When the market closes today, many tech investors will be tuning into Apple (NASDAQ: AAPL ) earnings. While the financial results will certainly be important, investors will likely glean the most value from the conference call following the release. Here are four important questions analysts will likely ask Apple CEO Tim Cook.
1. Are new product categories still on schedule for a 2014 launch?
Cook has promised investors new product categories in 2014 on several occasions. Any comments from Cook on this topic could likely be the most important words spoken in the entire call.
What new categories could Cook be referring to in his vague promises of "new categories?" If the rumor mill is correct, one of Apple's new products will be the iWatch -- a smartwatch that would mark Apple's first move into wearables.
Beyond whether or not the product launches are still on track, it would also be helpful to know exactly how many new product categories Apple plans to enter in 2014.
2. How does Apple feel about smartphones with larger displays?
Thanks to documents that surfaced recently during an Apple-Samsung trial, we know Apple has been discussing internally the adoption of smartphones with larger displays. In fact, one of the documents to surface during the trial was a slide titled, "Consumers want what we don't have," showing the 91 million smartphone units of 2013's 228 million units of incremental sales growth that came from phones with displays larger than four inches.
An update from Cook on Apple's thoughts on this market could more or less confirm whether or not Apple is planning on launching a smartphone with a larger display. But considering how guarded Apple is about sharing details of future product plans, investors shouldn't expect much of an answer.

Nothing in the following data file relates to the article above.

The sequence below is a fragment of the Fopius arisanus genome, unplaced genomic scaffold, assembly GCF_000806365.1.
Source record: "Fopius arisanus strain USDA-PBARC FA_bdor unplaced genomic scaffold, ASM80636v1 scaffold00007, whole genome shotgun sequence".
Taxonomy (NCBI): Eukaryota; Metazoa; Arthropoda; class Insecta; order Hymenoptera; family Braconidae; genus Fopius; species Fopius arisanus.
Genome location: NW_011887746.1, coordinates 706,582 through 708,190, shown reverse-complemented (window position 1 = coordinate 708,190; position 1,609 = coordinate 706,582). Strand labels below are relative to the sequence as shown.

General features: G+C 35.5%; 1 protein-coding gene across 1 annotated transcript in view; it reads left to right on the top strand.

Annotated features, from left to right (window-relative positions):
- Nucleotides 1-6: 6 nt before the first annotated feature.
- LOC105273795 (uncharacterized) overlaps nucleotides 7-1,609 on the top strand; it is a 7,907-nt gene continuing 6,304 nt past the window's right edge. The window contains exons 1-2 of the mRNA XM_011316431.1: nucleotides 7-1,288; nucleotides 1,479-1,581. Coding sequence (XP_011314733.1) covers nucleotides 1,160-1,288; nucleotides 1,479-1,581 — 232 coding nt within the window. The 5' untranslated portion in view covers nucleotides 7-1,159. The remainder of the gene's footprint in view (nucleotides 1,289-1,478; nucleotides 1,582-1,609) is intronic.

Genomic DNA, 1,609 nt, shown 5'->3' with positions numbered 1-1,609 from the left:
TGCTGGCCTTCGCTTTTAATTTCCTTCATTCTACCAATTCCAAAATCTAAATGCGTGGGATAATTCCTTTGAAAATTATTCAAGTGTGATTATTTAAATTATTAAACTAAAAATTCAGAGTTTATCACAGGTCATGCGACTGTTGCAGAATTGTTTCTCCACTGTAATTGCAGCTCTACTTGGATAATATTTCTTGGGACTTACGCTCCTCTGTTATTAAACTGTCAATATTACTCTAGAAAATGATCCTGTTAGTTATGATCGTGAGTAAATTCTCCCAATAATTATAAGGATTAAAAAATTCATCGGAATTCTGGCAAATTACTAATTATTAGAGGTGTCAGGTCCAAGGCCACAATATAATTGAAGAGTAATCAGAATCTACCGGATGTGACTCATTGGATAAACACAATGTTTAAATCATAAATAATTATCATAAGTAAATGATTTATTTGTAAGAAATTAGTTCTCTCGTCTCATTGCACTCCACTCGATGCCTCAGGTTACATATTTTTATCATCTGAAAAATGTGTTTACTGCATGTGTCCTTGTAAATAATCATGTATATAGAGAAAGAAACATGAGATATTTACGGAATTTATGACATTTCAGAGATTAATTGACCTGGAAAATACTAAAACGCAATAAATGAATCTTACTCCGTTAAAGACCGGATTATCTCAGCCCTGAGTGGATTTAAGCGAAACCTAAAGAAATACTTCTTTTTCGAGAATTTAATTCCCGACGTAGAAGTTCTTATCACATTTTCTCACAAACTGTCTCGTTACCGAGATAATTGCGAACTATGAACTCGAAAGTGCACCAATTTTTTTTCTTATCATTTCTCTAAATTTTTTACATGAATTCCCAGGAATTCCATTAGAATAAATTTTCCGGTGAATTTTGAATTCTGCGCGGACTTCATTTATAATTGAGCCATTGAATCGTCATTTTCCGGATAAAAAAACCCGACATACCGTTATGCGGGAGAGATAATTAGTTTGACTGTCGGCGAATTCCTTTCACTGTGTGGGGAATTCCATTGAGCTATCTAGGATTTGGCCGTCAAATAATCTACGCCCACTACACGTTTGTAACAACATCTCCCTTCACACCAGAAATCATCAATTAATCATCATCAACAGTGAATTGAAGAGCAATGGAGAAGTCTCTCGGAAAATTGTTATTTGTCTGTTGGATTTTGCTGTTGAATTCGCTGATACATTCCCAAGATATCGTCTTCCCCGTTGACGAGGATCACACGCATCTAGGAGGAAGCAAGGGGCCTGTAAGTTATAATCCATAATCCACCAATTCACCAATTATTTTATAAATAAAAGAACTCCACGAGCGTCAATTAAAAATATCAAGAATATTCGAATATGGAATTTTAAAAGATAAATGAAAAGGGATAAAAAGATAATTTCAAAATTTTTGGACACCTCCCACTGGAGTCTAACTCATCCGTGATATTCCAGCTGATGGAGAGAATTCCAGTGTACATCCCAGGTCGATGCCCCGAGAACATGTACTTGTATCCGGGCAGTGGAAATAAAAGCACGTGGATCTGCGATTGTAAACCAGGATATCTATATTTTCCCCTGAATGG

3. What kind of growth can investors expect from new categories?
Any vague notion of Apple's expectations for its new product categories would be incredibly useful for investors. With the stock trading at just 13 times earnings, very little bottom-line growth, if any, is priced into Apple stock today. If management is bullish about its new categories, the stock could be undervalued.
4. Is there room for further gross profit margin improvement?
Though this question may be the most boring of the four, it's the one that Cook, or the CFO, would be most likely to answer, because it doesn't have anything to do with Apple's future product plans.
With Apple's gross profit margin still trending significantly lower than it was several years ago, it would be helpful to know how management feels about Apple's current levels of profitability. While recent trends suggest Apple's narrowing gross profit margin has bottomed, it's not yet certain that Apple couldn't make upward progress in the important metric again. In fact, analysts are estimating a year-over-year gain in Apple's gross profit margin in Q2 for the first time in a long time.
Is Apple's optimistic gross profit margin story set to continue? Let us know, Cook.
The financial results themselves will likely be boring. In fact I won't be surprised if I find myself yawning the minute they're released. Apple's new method of reporting guidance is proving to be incredibly accurate -- so a surprise is unlikely. It's the answers to these questions -- if they're asked -- that could make or break Apple's earnings report.
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